@whitedude31
    It's not about "fault", it's a design decision with downstream effects/consequences, players are provided with a tool, they will use it. And people gathering and sharing information is a good thing, it will happen, we shouldn't try to prevent it or bash players in the head for doing it. I guess maybe I should have been more clear in presenting it as a positive in OP. People should share information, but they should earn that information and have to make meaningful decisions on how to use that information (e.g. whether to trust it, keep it secret, or ignore it). This can only happen with "imperfect" information however, and "perfect" information, whether you hear it in a tavern or read it on some website just simply doesn't allow for such choices or interactions to take place.

    And again, to re-state what I have explicitly stated before: I understand that the described systems so far do not eliminate this word-of-mouth sharing of information, but they certainly reduce its impact dramatically.
  • grisugrisu Member
    @neuroguy The way you speak about it seems to me that you are under the impression that as soon as a library exists the whole ZOI is completely explored.
    That isn't true, you as a player sell that information to the library, so it is still a word of mouth thing or a 3rd party website with community input as it's source, just ingame integrated if the server chooses to have a scientific node.
    I can be a life fulfilling dream. Grisu
    I can be a life devouring nightmare. Zekece#1819
  • neuroguyneuroguy Member
    edited June 4
    @grisu
    Not at all my friend, I get that:
    "And again, to re-state what I have explicitly stated before: I understand that the described systems so far do not eliminate this word-of-mouth sharing of information, but they certainly reduce its impact dramatically."

    Can you point me to the source where you sell information to the library? Can you lie? If you're referring to the possible "scribe" profession, that would be cool but we have heard nothing about it other than a passing thought in Nov 2017.

    Maybe to try to be more clear, there are 2 main concerns still:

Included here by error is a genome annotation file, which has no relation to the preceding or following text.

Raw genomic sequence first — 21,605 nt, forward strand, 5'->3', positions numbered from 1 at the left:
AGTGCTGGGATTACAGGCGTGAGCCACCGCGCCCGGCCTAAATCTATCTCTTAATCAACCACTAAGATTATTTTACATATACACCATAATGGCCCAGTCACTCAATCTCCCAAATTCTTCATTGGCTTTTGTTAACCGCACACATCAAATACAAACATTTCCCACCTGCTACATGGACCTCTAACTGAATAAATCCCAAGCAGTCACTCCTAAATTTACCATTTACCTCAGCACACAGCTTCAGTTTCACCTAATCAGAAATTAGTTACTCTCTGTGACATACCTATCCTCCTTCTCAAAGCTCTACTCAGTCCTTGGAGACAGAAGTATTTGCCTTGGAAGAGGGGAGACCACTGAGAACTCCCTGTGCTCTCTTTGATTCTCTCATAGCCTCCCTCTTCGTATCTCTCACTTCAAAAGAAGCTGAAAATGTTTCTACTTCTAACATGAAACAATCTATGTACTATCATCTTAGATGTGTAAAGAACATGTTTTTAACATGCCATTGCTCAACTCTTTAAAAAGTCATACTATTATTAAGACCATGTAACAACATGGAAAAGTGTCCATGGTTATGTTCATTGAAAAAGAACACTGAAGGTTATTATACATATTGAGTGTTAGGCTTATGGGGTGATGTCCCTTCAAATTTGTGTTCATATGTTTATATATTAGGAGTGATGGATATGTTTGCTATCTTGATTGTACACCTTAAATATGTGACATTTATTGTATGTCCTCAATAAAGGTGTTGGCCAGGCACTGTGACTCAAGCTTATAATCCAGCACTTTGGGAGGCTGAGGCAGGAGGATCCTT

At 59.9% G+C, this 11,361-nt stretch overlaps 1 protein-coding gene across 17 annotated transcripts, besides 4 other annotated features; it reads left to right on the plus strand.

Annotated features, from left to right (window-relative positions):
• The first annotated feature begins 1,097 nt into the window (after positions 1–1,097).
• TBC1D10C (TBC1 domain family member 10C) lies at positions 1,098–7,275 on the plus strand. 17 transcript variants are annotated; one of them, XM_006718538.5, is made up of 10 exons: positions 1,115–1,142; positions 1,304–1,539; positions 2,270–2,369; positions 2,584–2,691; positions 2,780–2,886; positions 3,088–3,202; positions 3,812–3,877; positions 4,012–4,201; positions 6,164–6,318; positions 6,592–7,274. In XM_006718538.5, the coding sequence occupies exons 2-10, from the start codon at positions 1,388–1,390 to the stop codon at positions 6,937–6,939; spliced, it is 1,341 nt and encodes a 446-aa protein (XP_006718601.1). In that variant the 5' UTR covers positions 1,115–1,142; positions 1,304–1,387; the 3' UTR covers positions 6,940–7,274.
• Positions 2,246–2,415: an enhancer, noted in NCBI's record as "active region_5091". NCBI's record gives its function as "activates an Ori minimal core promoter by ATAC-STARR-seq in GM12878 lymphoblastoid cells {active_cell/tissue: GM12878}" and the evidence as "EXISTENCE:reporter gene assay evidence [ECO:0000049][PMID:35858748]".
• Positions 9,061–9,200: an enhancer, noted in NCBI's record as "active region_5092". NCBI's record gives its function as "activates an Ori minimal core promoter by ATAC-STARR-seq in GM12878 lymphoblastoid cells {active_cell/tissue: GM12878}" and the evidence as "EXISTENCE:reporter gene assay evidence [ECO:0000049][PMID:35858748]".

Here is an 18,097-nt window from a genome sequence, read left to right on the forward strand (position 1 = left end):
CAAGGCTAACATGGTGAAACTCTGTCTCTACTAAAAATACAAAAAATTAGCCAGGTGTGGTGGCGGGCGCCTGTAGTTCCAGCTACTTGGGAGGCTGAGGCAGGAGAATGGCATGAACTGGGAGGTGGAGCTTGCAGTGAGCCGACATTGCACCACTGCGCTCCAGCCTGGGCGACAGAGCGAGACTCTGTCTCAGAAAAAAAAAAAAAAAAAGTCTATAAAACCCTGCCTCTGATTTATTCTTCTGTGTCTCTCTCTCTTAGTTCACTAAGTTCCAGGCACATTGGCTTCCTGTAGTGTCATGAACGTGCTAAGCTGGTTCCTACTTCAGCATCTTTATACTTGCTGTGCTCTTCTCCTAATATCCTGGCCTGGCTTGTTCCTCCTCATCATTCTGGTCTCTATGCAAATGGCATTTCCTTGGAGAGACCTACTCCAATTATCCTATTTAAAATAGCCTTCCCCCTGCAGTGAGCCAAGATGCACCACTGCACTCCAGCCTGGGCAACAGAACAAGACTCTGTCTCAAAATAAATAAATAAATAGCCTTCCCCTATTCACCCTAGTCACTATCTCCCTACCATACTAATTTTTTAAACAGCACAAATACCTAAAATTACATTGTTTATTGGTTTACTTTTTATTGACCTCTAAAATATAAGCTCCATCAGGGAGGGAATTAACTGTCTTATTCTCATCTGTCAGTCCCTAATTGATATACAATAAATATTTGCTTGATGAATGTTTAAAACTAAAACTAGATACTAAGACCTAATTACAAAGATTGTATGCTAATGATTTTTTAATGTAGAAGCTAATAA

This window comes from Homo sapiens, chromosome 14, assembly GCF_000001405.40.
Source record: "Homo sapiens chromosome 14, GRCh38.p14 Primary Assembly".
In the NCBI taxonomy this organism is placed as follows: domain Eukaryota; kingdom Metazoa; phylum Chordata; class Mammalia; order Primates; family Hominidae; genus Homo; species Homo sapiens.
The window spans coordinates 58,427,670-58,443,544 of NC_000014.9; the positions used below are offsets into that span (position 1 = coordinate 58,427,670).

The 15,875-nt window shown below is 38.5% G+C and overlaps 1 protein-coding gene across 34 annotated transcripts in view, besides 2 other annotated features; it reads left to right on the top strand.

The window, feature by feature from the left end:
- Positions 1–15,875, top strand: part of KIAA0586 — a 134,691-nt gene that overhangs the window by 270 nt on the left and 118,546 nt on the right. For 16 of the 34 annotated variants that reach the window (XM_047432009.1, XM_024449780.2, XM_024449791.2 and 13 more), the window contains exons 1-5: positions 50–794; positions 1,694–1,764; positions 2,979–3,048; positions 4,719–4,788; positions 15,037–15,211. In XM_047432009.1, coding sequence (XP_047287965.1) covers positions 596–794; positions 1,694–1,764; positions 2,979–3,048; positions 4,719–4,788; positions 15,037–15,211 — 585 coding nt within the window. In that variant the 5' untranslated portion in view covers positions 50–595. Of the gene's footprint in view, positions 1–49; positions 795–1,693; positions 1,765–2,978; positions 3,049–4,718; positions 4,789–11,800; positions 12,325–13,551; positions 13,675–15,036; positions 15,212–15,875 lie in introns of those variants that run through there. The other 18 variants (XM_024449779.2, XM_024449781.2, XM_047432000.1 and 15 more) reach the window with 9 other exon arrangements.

1-how information is obtained: without access to "perfect" information, you need to chase down rumors and explore yourself to acquire information which you can then choose to share. With node specific buildings, you are granted information about a large area (ZOI). When people are given something without effort, it loses value, you can't exchange information as a commodity, can't try to keep secrets or deceive (in the domain of the information that is provided).
    2-information is "perfect": the nature of "perfect" information means there is no confirmation needed, no exploration or intrigue required (in the domain of the information that is provided). If you are provided the location of all new dungeons in the ZOI, there is no reason to explore the ZOI looking for new dungeons now is there? If it were not for the node specific buildings, people can accumulate information but they can't guarantee it is perfect so it still allows and forces decisions to be made about how reliable it is.

    To maybe give another example that may make this more clear: if you have a guide online on animal husbandry released by Intrepid and know exactly what is possible and what combinations will make the mount/pet you want, you don't really need to "explore" or "experiment". You follow the shopping list until you get what you want. But if it is a player-created guide, it is going to be limited in scope to what that/those players experienced and compiled. It is likely missing stuff so you may still want to experiment or explore, but you also have the option to trust the guide and create the mount/pet that the guide outlines you how to get.

    I hope that made sense. Being able to accumulate information without the exploration, and KNOWING it to be correct without a shadow of a doubt changes how you interact with information. Again, especially since Verra is a world that changes, information will not lose its value... in WoW wikis got more and more complete over time, but in AoC, they will only be as complete as the community's effort to keep it up to date. Allowing for deception, contribution and exchange of information that is valuable.
  • leonerdoleonerdo Member, Settler
    edited June 4
    I guess I'm with @neuroguy on this one. If scientific nodes give extra information, then it's inevitable that someone will mine that info and put it into a more accessible location (a website most likely).

    The saving grace is that those nodes will only cover a minority of the world. So most places will still operate on imperfect information. Individual players can choose which kind of game they prefer to play based on where they go. The adventurous will go to uncharted lands, following rumors, tavern-talk, and their own tracking/surveying capabilities. Those who prefer more certainty and direction can stick to scientific nodes or rely more on websites/guilds that share a lot of information.

    I've never heard of what @grisu is saying, about selling info to scientific nodes. Anybody got a source on that?
  • KarthosKarthos Member, Braver of Worlds
    We are never going to fully avoid "meta gaming". But things don't stay secrets for ling.

    The old saying goes "Three can keep a secret, if two of them are dead".

    Aq0KG2f.png
  • grisugrisu Member
    edited June 4
    I seem to have overstated it with selling the information, but the return feature explicitly states that a player has to choose to share the information with the library as well as players having to get their library card first to access those informations.